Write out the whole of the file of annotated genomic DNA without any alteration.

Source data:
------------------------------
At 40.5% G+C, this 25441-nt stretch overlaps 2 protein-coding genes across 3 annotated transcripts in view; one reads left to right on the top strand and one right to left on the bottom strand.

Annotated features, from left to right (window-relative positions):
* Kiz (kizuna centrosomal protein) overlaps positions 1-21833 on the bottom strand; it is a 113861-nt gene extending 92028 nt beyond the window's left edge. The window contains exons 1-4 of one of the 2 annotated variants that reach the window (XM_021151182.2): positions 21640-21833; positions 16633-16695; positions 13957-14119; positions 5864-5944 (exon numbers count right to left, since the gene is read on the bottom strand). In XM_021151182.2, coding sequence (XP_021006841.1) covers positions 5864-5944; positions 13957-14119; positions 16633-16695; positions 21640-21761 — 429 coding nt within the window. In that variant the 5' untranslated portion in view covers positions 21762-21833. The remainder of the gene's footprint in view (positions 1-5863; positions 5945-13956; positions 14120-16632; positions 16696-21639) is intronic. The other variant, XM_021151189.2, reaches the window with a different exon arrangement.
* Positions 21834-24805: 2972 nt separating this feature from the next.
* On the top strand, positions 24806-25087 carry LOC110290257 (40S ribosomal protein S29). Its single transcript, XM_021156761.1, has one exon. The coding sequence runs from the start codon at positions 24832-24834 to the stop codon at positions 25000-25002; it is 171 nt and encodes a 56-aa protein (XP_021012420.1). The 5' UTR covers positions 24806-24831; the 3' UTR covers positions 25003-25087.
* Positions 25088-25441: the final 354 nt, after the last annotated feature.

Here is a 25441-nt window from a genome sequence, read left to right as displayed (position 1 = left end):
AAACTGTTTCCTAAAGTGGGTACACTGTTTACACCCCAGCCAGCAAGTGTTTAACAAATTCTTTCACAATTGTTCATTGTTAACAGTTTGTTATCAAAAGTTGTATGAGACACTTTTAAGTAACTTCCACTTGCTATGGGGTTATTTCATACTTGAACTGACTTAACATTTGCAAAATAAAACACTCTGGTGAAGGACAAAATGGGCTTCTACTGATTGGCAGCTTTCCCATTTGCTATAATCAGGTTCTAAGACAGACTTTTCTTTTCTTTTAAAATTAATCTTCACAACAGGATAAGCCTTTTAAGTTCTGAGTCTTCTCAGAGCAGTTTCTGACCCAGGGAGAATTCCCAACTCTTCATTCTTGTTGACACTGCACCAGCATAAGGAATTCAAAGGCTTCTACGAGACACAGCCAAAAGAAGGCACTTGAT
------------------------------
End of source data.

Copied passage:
At 40.5% G+C, this 25441-nt stretch overlaps 2 protein-coding genes across 3 annotated transcripts in view; one reads left to right on the top strand and one right to left on the bottom strand.

Annotated features, from left to right (window-relative positions):
* Kiz (kizuna centrosomal protein) overlaps positions 1-21833 on the bottom strand; it is a 113861-nt gene extending 92028 nt beyond the window's left edge. The window contains exons 1-4 of one of the 2 annotated variants that reach the window (XM_021151182.2): positions 21640-21833; positions 16633-16695; positions 13957-14119; positions 5864-5944 (exon numbers count right to left, since the gene is read on the bottom strand). In XM_021151182.2, coding sequence (XP_021006841.1) covers positions 5864-5944; positions 13957-14119; positions 16633-16695; positions 21640-21761 — 429 coding nt within the window. In that variant the 5' untranslated portion in view covers positions 21762-21833. The remainder of the gene's footprint in view (positions 1-5863; positions 5945-13956; positions 14120-16632; positions 16696-21639) is intronic. The other variant, XM_021151189.2, reaches the window with a different exon arrangement.
* Positions 21834-24805: 2972 nt separating this feature from the next.
* On the top strand, positions 24806-25087 carry LOC110290257 (40S ribosomal protein S29). Its single transcript, XM_021156761.1, has one exon. The coding sequence runs from the start codon at positions 24832-24834 to the stop codon at positions 25000-25002; it is 171 nt and encodes a 56-aa protein (XP_021012420.1). The 5' UTR covers positions 24806-24831; the 3' UTR covers positions 25003-25087.
* Positions 25088-25441: the final 354 nt, after the last annotated feature.

Here is a 25441-nt window from a genome sequence, read left to right as displayed (position 1 = left end):
AAACTGTTTCCTAAAGTGGGTACACTGTTTACACCCCAGCCAGCAAGTGTTTAACAAATTCTTTCACAATTGTTCATTGTTAACAGTTTGTTATCAAAAGTTGTATGAGACACTTTTAAGTAACTTCCACTTGCTATGGGGTTATTTCATACTTGAACTGACTTAACATTTGCAAAATAAAACACTCTGGTGAAGGACAAAATGGGCTTCTACTGATTGGCAGCTTTCCCATTTGCTATAATCAGGTTCTAAGACAGACTTTTCTTTTCTTTTAAAATTAATCTTCACAACAGGATAAGCCTTTTAAGTTCTGAGTCTTCTCAGAGCAGTTTCTGACCCAGGGAGAATTCCCAACTCTTCATTCTTGTTGACACTGCACCAGCATAAGGAATTCAAAGGCTTCTACGAGACACAGCCAAAAGAAGGCACTTGAT